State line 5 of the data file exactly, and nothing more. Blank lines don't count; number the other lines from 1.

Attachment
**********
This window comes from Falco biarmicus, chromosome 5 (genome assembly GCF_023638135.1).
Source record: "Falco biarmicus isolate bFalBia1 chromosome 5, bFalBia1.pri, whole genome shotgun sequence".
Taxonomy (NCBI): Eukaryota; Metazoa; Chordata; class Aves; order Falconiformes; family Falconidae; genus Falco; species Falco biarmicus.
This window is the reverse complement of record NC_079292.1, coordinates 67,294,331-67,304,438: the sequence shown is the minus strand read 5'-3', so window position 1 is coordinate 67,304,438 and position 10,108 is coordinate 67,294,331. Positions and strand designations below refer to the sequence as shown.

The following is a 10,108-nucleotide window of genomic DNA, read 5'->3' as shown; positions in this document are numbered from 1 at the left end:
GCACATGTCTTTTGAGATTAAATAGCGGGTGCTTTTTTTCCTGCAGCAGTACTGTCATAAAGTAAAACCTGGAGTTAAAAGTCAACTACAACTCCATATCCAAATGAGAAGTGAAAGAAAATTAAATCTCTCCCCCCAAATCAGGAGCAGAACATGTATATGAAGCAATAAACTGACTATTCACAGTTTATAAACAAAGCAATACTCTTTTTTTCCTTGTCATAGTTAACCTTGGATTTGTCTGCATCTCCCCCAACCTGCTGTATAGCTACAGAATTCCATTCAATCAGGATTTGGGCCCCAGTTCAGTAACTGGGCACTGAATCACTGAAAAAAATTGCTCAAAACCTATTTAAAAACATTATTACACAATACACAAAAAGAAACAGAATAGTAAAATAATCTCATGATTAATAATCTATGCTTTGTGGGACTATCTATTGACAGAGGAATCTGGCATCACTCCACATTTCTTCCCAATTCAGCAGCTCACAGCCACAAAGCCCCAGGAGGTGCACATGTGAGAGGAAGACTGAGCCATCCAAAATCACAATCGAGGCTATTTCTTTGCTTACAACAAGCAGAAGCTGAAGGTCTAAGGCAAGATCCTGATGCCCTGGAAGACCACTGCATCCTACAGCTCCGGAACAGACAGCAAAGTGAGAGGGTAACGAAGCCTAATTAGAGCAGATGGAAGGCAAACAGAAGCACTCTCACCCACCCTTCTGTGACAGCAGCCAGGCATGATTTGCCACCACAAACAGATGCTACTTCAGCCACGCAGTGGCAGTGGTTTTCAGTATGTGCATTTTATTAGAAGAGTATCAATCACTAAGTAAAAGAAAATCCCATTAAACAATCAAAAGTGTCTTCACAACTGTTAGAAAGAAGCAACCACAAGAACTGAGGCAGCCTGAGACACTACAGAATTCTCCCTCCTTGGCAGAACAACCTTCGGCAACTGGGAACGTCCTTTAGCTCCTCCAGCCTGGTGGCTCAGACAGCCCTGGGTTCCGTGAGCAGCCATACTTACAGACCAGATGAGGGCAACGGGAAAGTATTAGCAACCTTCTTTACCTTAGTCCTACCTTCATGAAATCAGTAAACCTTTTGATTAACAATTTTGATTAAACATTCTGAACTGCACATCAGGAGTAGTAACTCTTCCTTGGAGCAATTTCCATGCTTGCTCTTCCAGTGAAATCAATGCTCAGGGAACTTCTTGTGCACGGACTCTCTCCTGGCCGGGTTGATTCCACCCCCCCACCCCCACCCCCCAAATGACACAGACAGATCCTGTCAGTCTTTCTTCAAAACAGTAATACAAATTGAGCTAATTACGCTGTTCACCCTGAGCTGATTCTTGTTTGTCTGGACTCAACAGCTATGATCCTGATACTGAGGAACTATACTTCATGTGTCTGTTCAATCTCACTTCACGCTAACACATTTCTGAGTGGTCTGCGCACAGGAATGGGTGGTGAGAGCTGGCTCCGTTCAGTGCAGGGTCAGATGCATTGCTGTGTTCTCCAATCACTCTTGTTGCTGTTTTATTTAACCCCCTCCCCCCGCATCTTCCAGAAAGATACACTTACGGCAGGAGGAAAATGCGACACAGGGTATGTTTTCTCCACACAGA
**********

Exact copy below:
The following is a 10,108-nucleotide window of genomic DNA, read 5'->3' as shown; positions in this document are numbered from 1 at the left end: